Last night at ABE.pm, I was talking a little bit with The Gang about some of the things I came to believe while doing the same thing in multiple languages. In explaining some of the issues I have with Ruby, both the scope of variables and the resolution of methods, this example came to me:
There’s been a fresh outburst of acrimony about how CPAN testers just send unpleasant and useless email to people who don’t care and can’t benefit. Coincidentally, I got one of the most useful bug reports I’ve gotten in a long time from an automated tester.
Rx was a lot of fun to implement. It’s all about data in memory, not representation in files, so I got to design it that way, too. I spent a lot of time thinking about what the various kinds of in-memory structures were that I’d need to validate, and then I’d think about how to represent schemata to validate them.
Okay, the title might be a filthy lie, but it’s just a reference to my previous posting about the fact that I couldn’t find a single data validation system (read: schemata) for JSON-like data. I found plenty of schema languages for XML, one for YAML that was never going to be suitably cross-platform, and one for JSON (json-schema) that seemed over complicated and likely to become unmaintainable, and then some other things that don’t warrant much mention.
Today I spent a good while trying to figure out why I wasn’t seeing a runtime error from code that looked like this (grossly simplified):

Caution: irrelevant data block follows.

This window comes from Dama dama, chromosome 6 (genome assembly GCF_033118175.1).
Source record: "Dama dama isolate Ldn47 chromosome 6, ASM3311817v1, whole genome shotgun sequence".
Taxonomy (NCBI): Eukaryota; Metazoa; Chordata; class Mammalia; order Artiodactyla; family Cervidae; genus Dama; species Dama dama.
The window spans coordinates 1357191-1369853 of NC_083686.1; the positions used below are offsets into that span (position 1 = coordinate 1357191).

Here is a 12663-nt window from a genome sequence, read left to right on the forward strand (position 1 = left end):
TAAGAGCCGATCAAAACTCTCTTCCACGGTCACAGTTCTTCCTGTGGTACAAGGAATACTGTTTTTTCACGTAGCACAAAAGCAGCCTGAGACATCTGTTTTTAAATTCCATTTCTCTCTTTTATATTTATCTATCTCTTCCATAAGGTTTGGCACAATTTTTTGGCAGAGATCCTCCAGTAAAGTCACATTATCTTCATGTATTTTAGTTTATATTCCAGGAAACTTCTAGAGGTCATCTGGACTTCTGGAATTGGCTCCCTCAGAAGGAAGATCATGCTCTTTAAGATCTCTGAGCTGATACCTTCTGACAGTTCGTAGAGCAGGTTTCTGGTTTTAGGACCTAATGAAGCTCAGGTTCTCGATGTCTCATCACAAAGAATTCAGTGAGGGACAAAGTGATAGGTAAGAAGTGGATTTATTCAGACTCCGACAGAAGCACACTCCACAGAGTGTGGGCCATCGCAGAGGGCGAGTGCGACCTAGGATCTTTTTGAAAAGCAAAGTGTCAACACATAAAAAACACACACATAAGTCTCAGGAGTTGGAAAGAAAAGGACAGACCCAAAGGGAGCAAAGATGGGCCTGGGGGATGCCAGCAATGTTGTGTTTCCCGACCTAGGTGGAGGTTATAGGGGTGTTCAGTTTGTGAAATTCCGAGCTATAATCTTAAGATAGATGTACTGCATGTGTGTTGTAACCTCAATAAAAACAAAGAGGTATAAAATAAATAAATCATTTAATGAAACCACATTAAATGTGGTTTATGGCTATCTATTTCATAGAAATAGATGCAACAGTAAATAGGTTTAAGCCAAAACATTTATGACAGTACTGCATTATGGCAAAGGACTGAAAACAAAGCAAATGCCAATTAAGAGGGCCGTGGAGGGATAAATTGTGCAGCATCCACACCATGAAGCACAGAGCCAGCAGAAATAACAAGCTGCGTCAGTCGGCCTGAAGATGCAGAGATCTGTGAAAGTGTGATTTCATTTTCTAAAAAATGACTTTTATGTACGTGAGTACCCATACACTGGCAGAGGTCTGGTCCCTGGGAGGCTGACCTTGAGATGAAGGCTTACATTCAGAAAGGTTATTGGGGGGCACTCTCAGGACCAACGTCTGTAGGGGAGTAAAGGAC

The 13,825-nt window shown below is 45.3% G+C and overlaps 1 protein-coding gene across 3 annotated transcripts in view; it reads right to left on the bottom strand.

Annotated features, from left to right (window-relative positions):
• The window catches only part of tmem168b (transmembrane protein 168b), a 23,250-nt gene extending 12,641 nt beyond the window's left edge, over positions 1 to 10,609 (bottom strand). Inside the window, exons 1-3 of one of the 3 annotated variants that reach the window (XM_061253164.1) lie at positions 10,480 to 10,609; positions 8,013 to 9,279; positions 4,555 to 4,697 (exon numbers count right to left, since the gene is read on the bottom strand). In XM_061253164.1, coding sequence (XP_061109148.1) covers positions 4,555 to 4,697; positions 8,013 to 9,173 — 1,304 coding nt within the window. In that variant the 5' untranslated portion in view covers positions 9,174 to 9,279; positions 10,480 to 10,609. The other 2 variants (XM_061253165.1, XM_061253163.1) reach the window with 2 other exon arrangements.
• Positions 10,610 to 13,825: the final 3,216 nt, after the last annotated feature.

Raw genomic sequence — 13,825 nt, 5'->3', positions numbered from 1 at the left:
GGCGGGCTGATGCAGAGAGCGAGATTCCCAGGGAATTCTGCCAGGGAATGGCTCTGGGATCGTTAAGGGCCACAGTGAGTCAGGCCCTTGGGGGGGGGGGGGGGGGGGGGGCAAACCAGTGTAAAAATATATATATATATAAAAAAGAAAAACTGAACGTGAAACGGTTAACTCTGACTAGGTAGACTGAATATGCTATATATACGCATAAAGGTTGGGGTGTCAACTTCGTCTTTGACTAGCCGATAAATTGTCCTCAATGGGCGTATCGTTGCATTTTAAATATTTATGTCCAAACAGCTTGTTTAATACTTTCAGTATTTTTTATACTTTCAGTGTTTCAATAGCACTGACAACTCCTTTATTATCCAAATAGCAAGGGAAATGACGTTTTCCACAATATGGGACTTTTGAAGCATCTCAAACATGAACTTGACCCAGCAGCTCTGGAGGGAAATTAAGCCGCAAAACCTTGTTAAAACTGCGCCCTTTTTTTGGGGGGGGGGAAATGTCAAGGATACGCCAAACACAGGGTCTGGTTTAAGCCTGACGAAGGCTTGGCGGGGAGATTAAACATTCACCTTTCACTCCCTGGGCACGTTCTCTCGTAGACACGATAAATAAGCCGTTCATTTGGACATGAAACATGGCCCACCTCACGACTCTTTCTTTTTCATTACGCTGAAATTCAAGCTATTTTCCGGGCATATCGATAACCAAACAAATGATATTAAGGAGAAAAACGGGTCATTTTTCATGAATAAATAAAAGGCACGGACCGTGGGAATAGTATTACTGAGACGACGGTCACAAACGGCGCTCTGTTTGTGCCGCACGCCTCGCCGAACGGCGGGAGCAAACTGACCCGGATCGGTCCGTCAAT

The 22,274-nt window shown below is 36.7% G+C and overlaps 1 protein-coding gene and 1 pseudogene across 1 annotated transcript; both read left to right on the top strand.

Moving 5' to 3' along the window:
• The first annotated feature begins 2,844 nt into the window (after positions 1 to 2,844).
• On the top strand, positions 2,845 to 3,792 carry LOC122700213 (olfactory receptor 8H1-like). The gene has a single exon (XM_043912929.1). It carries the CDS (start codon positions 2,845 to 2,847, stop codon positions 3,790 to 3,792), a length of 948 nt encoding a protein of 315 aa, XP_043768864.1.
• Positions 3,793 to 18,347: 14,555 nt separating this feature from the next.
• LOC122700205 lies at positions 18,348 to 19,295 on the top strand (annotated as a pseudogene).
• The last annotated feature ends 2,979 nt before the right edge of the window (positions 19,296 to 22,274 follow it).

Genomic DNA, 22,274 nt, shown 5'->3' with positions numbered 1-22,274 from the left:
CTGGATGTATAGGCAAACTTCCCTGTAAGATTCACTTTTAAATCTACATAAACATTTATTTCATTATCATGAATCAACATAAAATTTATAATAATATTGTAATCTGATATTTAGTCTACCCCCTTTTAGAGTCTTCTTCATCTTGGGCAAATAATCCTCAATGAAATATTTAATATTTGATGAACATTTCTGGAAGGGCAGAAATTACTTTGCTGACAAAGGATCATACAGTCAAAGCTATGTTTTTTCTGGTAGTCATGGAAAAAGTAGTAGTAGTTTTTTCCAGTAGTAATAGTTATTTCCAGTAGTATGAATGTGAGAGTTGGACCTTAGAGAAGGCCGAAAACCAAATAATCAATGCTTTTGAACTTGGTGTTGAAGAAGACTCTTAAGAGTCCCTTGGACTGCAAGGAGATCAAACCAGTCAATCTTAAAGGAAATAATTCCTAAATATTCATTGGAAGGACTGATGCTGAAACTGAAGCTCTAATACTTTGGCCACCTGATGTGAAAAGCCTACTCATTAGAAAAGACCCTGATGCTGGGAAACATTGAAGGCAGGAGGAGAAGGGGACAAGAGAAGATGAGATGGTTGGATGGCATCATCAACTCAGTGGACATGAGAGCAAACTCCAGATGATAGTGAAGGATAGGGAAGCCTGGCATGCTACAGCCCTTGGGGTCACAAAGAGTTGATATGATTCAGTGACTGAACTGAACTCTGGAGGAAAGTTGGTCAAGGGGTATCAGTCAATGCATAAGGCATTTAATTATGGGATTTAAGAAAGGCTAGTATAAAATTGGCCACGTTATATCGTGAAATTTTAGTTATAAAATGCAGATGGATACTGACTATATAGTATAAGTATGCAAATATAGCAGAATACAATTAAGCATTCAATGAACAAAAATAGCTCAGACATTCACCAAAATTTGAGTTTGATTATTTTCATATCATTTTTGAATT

…or at least the problem that came to light recently.
I don’t like to use the
/ignore command. First of all, I very rarely choose
to frequent an IRC channel with anyone I really can’t stomach. Also, as you
ignore more people, conversation begins to become incomprehensible, because
threads of conversation start and you can’t tell why or who all is involved.
The PHP quick reference lists all the built-in functions – all 5274 of them. It just links you to the manual page for that function. This HTML document is over four hundred kilobytes in size.
At work, we recently moved our internal project and defect tracking from Trac to LiquidPlanner. I’ve said it before, and I’ll probably say it again: LiquidPlanner is fantastic. It’s really helping get an eye on what’s going on.
The canonical source for my journal posts is at rjbs.manxome.org in my Rubric install. Rubric doesn’t do comments, though, and I am really, really not interested in adding that feature. That’s why I syndicate to use.perl.org.